When it comes to fashion, Harry Styles keeps breaking gender norms.
At the Sony Brit Awards after-party in London Tuesday night, the 26-year-old pop star sported a Marc Jacobs spring ’20 women’s look, choosing a three-piece, mustard-colored suit that came with a matching silky purple blouse.
The One Direction alum kept the androgyny going with his footwear, choosing a pair of men’s heels. On his feet, Styles wore a pair of white almond-toe boots that appeared to have a block heel of about 2 inches.
Heels for men have become increasingly popular, appearing in boot form in the fall ’20 collections of top designers such as Christian Louboutin, Rick Owens and Dries Van Noten. And Styles, a longtime fan of the extra height that boots proffer, isn’t the only A-lister to approve. Other proponents of men’s heels include Jared Leto, Shawn Mendes and Swae Lee, the latter of whom has collaborated with Giuseppe Zanotti on a line of men’s shoes with a romantic twist.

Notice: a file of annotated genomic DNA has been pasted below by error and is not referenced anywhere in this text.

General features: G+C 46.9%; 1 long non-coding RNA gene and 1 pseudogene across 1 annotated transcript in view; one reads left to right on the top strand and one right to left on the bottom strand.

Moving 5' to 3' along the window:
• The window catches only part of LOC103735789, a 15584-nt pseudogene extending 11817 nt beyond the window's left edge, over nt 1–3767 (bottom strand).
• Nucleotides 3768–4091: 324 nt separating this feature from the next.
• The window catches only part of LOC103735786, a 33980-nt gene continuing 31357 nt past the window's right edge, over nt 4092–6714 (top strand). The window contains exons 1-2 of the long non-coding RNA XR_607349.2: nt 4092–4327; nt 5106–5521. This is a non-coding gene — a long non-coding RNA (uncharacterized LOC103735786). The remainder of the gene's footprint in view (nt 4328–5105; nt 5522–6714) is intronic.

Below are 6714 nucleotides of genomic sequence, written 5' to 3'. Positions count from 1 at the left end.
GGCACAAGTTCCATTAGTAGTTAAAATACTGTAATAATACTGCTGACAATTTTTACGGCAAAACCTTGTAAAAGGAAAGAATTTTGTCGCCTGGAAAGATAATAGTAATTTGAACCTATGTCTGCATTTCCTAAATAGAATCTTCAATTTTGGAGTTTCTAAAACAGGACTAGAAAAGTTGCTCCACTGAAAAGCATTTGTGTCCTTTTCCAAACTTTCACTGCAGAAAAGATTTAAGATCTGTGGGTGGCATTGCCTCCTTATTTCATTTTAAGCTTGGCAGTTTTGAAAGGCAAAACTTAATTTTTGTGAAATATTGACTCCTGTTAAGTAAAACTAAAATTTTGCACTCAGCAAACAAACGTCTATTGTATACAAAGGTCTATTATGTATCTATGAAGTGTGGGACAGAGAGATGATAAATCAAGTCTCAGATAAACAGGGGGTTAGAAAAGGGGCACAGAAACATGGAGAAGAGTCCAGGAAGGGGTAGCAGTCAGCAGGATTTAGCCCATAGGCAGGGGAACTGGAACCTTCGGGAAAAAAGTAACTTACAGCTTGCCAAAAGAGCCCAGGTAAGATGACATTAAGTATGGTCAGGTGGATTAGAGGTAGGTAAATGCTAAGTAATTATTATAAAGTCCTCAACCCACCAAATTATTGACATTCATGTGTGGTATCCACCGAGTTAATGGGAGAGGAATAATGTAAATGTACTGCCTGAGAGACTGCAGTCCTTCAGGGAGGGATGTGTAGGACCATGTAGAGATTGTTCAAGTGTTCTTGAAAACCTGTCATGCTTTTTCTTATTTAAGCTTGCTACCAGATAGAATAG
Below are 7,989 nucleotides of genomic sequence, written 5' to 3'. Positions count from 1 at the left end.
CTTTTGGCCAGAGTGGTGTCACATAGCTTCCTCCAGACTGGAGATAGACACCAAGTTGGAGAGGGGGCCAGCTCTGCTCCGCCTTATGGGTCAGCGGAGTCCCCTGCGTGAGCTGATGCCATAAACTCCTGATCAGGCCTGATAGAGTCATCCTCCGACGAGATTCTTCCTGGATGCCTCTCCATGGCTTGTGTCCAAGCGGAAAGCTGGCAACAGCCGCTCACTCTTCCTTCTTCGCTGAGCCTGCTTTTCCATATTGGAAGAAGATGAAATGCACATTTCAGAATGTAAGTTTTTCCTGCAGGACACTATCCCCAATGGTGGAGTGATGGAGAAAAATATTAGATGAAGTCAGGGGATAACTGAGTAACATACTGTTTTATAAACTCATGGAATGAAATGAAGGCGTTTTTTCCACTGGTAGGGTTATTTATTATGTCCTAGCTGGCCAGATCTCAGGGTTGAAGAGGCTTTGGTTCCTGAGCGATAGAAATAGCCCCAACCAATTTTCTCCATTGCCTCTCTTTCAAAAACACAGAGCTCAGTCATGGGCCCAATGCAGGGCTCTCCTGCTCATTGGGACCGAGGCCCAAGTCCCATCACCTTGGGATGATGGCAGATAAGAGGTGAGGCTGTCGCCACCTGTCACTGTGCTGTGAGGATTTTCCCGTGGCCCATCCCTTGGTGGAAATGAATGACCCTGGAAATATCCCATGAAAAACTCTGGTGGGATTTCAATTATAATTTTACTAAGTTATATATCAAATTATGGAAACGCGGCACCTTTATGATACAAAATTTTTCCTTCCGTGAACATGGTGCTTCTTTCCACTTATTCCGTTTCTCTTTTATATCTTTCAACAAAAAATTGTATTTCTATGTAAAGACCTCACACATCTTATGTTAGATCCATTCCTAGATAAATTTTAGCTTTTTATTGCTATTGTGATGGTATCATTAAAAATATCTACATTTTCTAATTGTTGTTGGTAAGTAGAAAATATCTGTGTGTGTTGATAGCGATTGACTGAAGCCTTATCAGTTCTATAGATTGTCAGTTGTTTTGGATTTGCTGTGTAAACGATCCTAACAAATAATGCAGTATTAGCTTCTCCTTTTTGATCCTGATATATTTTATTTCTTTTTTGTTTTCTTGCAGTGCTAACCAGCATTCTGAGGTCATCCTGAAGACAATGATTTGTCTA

But it’s not just men’s heels that have gained traction lately: In general, the line between men’s and women’s apparel and footwear has become increasingly fluid in recent years, with Generation Zers leading the way.
“Gender norms are changing and we are seeing that in products such as Crocs, Vans, Dr. Martens, Birkenstocks. They are easy and gender neutral,” said The NPD Group’s Beth Goldstein at FN Platform in Las Vegas earlier this month. “Gen Z is much more open to this fluidity, so brands that traditionally market to gender will face that challenge.”
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